So, who is Mrs. Wilbur F. Crafts? Clearly, she is someone who became well accustomed to going by her husband’s name. In the 1930 census, she’s listed as “Wilbur F. Crafts,” though her sex is marked with an F. Clearly the census taker was told that she was Mrs. Wilbur F. Crafts, and that was that. The 1900 census (when Wilbur was still alive) makes it clear that her given name was Sara, and that she was born in August of 1851. Her profession is given as “authoress.”
Her husband was a clergyman, and quite a writer himself. There are more titles listed in Worldcat under his name than under hers (her books were published under the name of Mrs. Wilbur F. Crafts, and include such page-turners as Songs for little folks : a collection adapted for the home circle and for primary classes in Sunday schools and day schools).
Mrs. Crafts was also an early American Esperantist. She was at that initial Esperanto conference. And it is clear that she brought Esperanto into whatever other cause in which she was involved. Amerika Esperantisto wrote in 1906 that at a tuberculosis conference she
distributed a propaganda leaflet especially prepared for the occasion, containing the words from the Ekzercaro which are compounded upon the root san’ as well as the translation of ordinary phrases used by Red Cross workers. Mrs. Crafts made a propaganda address about the language, illustrating it with sample words and phrases and an explanation of the grammar.In 1908, she was suggesting Esperanto to the D.C. schools.
Esperanto Course Urged for SchoolsWell, they said they would consider it. I haven’t had the opportunity to further research if the D.C. schools started teaching Esperanto in 1908. I’d make a bet they didn’t, no matter how much “serious consideration” was given.
Chautauqua Lecturer Visits Superintendent Stuart and Discusses “Talk Plan.”
Superintendent Stuart and the Board of Education are soon to wight the momentous question as to whether or not Esperanto is to be taught in the public schools of Washington.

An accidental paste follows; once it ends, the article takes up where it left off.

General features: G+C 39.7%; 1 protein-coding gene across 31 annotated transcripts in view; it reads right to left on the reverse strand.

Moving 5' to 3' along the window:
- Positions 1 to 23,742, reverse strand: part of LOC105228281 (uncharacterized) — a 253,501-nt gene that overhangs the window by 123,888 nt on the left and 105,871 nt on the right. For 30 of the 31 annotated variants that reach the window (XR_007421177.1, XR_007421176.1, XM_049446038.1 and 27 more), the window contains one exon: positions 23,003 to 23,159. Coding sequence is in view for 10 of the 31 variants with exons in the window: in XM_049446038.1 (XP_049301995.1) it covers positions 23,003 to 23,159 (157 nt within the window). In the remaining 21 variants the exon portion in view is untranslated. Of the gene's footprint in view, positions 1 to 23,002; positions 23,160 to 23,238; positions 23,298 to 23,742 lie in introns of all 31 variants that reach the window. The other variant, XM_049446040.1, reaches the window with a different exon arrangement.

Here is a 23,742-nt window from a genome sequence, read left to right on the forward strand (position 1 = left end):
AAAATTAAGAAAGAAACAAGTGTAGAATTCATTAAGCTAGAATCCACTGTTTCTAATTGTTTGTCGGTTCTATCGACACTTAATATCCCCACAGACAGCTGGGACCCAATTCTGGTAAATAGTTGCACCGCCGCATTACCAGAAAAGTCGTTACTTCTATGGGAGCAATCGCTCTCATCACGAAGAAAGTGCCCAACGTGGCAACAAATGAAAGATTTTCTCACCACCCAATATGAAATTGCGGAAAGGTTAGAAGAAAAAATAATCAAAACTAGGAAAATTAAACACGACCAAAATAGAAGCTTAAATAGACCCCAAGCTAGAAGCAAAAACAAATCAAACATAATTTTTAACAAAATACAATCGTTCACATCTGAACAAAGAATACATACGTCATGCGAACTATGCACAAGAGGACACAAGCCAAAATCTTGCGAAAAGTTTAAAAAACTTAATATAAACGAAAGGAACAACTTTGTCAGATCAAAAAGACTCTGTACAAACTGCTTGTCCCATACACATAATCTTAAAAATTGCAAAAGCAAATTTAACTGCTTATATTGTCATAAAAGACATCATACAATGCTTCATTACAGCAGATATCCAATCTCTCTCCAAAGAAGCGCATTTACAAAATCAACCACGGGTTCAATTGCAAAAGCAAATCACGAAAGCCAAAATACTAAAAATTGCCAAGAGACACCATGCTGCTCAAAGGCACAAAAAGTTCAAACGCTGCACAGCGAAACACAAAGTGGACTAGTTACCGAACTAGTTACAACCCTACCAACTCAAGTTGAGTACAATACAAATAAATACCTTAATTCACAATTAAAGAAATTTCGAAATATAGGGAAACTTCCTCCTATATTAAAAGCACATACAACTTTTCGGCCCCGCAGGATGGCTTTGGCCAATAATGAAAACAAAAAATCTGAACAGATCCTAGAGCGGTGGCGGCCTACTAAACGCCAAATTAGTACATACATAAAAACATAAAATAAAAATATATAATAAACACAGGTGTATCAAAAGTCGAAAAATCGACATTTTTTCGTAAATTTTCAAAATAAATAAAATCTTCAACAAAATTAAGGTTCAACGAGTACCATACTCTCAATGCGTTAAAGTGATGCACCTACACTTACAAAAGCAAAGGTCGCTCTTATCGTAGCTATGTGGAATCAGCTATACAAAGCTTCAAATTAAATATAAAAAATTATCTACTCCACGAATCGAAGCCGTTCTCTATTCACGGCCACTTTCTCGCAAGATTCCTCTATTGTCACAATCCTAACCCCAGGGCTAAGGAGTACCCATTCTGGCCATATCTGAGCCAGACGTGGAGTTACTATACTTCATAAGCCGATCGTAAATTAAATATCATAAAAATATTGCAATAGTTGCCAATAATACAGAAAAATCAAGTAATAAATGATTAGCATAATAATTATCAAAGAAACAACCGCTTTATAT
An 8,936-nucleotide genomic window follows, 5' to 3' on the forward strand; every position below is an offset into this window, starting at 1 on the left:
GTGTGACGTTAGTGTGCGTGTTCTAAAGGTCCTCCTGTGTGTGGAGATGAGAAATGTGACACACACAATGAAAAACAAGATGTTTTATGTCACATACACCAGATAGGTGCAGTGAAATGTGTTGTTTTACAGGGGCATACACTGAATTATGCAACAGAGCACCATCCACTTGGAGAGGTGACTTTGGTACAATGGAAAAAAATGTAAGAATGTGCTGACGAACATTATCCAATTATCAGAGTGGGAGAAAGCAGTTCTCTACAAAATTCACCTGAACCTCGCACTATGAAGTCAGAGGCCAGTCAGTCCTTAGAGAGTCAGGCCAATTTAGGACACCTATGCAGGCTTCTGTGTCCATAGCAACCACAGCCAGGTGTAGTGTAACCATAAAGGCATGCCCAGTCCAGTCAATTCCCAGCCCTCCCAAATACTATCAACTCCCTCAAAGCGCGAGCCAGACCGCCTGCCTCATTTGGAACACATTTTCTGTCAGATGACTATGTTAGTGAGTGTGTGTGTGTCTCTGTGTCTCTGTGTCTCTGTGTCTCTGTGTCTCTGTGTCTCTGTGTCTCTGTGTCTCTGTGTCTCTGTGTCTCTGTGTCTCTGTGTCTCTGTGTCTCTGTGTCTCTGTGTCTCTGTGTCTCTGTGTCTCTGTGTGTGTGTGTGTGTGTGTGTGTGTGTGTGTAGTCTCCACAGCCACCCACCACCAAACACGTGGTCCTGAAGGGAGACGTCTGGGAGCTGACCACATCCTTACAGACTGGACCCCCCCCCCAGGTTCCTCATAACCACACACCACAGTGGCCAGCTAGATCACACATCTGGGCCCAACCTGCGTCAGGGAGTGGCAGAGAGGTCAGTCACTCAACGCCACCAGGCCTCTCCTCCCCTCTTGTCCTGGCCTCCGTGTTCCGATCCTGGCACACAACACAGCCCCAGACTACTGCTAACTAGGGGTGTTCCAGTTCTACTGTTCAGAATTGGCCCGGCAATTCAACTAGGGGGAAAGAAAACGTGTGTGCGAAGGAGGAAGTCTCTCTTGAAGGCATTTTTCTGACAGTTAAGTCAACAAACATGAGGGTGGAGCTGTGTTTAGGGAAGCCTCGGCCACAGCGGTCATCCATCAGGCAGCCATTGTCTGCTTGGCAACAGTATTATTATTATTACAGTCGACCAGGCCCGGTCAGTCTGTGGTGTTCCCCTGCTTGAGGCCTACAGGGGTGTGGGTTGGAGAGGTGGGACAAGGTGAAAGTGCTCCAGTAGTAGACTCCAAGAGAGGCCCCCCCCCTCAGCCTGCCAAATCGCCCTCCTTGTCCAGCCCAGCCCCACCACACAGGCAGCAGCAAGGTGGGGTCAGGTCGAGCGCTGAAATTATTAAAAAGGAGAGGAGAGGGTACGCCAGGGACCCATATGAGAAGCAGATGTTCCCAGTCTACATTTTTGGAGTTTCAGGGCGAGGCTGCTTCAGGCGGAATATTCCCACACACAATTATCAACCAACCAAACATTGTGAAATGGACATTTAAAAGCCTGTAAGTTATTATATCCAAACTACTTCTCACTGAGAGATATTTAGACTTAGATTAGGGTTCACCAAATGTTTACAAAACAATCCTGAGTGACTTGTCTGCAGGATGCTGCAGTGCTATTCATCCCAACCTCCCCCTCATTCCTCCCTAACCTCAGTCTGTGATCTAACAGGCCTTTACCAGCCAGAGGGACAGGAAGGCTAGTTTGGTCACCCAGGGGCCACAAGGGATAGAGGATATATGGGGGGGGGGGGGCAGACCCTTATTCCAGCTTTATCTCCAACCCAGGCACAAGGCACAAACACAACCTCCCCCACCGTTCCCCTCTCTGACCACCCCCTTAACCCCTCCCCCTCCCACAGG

Mrs. Wilbur F. Crafts, a Chautauqua lecturer, called upon Mr. Stuart this morning and presented him a mass of evidence to show that Esperanto was the coming language of the world, and that the children of Washington should at once be given an opportunity to learn it.
There were numerous written exhibits which showed up the advantages of Esperanto in pretty much the same manner that a sheath gown demonstrates—well, never mind. Anyway, Lincoln’s Gettysburg speech was Exhibit A, and Superintendent Stuart agreed after looking it over that it seemed all right, and was evidently all there, although it didn’t sound that way when Lincoln said it.
However, he caused Mrs. Crafts to leave the building in a very satisfied state of mind, when he promised to give the subject serious consideration, and it is not improbably that the aspiring youth will be given an opportunity to acquire Esperanto if he or she so desires.
The Board of Education has had to wrestle with everything from repairing the school plumbing to fighting the Dolliver bill, but Esperanto will be something new. It will be interesting, at least.
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